Tel Aviv

The Art Of Tel Aviv
November 06, 2008

Reporting about Israel in the New York Times is usually gloomy. My old friend Isabel Kershner, one of the Times's correspondents in Jerusalem, has the old politics of the old Israeli peace movement in which almost no one still believes.  It is, in any case, a gestural politics: You go to Rabin Square and sing "We Shall Overcome." Nobody in this evaporating movement has yet recognized that Israel is willing to give up almost all of the West Bank, like it did literally all of the Gaza Strip.

Dear Barack Obama
July 19, 2008

Dear Senator Obama, Welcome to Israel. When you arrive here on July 22, you will encounter a people intrigued by your candidacy and, given the current crisis of Israeli leadership, envious of your capacity to inspire. Issues that have worried some Americans about your background have scarcely been noted here. The whispering campaign labeling you a Muslim wasn't taken seriously by mainstream Israelis. Nor are we fazed by your middle name: Half of Israel's Jewish population has origins in Muslim cultures.

The Most Happening City This Side Of Barcelona
and
July 11, 2007

I've said this many times. Tel Aviv is the most happening city this side of Barcelona. I'm just got back from the city, and I took a sabbatical there seven years ago. It's even more happening than when I lived there. Why else would the chic British design magazine, Wallpaper, have published with Phaidon a City Guide to Tel Aviv? No other reason that Tel Aviv is, well, the most happening city this side of Barcelona. Culture, food, entertainment and urban life, architecture, cafes, even clothing design. #1.

Damascus rising.; Syriana
December 11, 2006

Yes, I admit it. This is a theme I've been harping on for almost aquarter of a century: Syria sees Lebanon as an illegitimate break away from a great empire ruled from and by Damascus. Parts ofIraq and Turkey, and Cyprus in its entirety, are also duchies in this imagined imperium. And, of course, Israel. In the struggle against the Jewish restoration, many Arabs of Palestine called themselves southern Syrians. That provided a rationale for Damascusto fight in every Arab war against the Jews. Lebanon itself is a contrivance of the French, hewn from thedisintegrated Ottoman Empire.

Jerusalem Dispatch
January 23, 2006

When Ehud Olmert was a teenage leader of the right-wing Betar youth movement in the 1950s, he would mark May Day by tearing down the red flag that hung over the trade union building in his northern village of Binyamina. For Olmert and his friends, that flag symbolized what they referred to as "the Vichy government" of Labor Zionism, which had betrayed the land of Israel by twice accepting its partition—first in 1923, when the British created Transjordan, and then in 1947, when the Untied Nations divided what was left of historic Palestine into Jewish and Arab states.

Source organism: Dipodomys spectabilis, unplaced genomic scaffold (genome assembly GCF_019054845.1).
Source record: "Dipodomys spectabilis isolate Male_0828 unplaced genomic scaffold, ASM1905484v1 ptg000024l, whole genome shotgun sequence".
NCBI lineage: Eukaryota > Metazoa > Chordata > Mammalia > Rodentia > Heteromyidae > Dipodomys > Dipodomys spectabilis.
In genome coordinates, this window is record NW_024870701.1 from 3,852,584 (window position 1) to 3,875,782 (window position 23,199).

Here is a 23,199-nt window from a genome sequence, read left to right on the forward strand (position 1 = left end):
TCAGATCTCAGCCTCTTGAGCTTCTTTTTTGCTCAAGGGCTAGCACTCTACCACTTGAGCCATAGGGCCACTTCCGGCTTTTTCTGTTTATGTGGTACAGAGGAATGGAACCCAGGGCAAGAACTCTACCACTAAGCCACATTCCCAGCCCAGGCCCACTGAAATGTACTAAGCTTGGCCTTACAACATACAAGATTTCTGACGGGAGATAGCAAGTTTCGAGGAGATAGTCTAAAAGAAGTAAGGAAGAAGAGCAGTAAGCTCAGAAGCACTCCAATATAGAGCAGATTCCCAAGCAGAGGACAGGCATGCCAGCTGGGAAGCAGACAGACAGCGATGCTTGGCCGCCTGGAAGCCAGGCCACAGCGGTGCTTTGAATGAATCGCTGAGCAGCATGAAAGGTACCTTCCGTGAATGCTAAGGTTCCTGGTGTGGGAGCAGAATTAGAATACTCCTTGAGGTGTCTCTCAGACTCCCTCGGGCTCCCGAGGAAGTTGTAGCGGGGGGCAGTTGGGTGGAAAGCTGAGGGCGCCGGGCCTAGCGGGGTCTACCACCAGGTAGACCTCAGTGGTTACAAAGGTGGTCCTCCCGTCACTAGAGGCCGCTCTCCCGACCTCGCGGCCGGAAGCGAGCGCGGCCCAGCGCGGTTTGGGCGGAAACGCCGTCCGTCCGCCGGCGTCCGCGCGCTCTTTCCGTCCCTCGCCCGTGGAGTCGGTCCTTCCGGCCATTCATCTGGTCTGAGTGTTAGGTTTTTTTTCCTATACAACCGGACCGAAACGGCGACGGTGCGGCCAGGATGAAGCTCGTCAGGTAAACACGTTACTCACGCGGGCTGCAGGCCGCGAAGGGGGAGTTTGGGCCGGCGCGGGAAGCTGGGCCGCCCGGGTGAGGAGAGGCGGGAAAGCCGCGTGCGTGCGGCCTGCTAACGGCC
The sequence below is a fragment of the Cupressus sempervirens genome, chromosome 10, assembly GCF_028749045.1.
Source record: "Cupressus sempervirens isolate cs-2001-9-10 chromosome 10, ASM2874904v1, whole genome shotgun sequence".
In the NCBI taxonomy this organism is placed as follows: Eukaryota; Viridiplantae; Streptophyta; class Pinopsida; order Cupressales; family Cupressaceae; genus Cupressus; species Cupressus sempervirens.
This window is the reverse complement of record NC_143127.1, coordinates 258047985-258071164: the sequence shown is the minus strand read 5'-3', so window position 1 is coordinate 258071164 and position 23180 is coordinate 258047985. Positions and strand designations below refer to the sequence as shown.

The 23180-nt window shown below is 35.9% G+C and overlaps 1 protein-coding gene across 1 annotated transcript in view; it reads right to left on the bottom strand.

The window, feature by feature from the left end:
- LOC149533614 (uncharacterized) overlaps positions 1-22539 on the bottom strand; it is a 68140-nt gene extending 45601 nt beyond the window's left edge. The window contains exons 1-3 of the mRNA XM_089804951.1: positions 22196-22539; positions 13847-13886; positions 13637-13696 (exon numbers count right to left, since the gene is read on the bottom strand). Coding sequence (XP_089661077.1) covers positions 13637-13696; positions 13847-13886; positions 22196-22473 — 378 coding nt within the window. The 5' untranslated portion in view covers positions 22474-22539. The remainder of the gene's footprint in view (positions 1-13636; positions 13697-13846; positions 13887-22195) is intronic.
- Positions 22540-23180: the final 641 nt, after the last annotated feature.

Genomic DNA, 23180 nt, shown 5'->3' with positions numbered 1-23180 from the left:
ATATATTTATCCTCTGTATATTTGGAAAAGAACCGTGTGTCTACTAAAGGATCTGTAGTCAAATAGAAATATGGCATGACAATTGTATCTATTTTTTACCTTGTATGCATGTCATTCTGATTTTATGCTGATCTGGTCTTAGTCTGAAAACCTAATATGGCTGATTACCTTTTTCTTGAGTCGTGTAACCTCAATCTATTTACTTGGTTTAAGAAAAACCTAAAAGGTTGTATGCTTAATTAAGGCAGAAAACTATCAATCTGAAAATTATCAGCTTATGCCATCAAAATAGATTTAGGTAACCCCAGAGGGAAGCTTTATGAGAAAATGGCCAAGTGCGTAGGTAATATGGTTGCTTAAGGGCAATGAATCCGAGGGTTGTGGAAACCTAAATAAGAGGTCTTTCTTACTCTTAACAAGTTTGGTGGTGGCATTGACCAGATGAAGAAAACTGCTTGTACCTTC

Jerusalem Dispatch: True Colors
February 14, 2005

Imagine the likelihood of thousands of American students, intellectuals, and Hollywood celebrities marching in support of George W. Bush, and you will begin to appreciate the marvel of the Israeli leftists now rallying around Prime Minister Ariel Sharon. Reviled for engineering the Lebanon war, for masterminding the settlement movement, for opposing every attempt at reconciliation with the Palestinians, and as the personification of Israeli militarism and anti-Arab racism, Sharon today is viewed by many leftists as the settlers' bete noire and Israel's foremost champion of peace.

Counting
September 24, 2001

For many months now, since the beginning of the second intifada (and, truth be told, for years before that), I had suspected that Americans simply couldn't grasp Israel's human losses. The numbers weren't big enough to truly register: three one day, thirteen another, maybe one the next. Up and down, ad infinitum, interrupted occasionally by a stretch of quiet (which meant, of course, not that bombs weren't sent—simply that Israel's sappers had defused them). So I began to make the gruesome calculations in my head. Given that there are roughly six million Israelis and roughly 300 million Americ

Manhattan Dispatch: Homecoming
September 24, 2001

At 9 a.m. on September 11, I was sitting in a midtown Manhattan restaurant, reading an Israeli newspaper and feeling very far from home. Almost the entire news section focused on the suicide bombing at the train station in the northern town of Nahariya two days before, claiming three lives and wounding nearly 100. My 16-year-old daughter, who'd spent the weekend with a friend near the Lebanon border, had been at the Nahariya station and had boarded a train for Tel Aviv just before the suicide bombing; her friend's father, who'd dropped her off at the station, was lightly wounded.

Good To Go
January 15, 2001

Five years ago—five years and two months, to be exact—I wrote in these pages that "no president of the United States has had such valent sympathy for Israel as President Clinton." "You could see it on his face," I went on, "...

"Now We Must Fear Our Friends"
July 08, 1967

  “The City of Generals” – June 18  As we drove to Tzahala from Tel Aviv's Lod airport early Sunday morning, my hostess, after explaining that her ex-ministry of defense husband could not meet my flight because he was on a military tour of occupied Jordan, filled me in. The waiting had been terrible, the tension intolerable, the children had dug trenches. It was a little easier to wait after Moshe Dayan had been recalled as minister. They had confidence he would act before it was too late.

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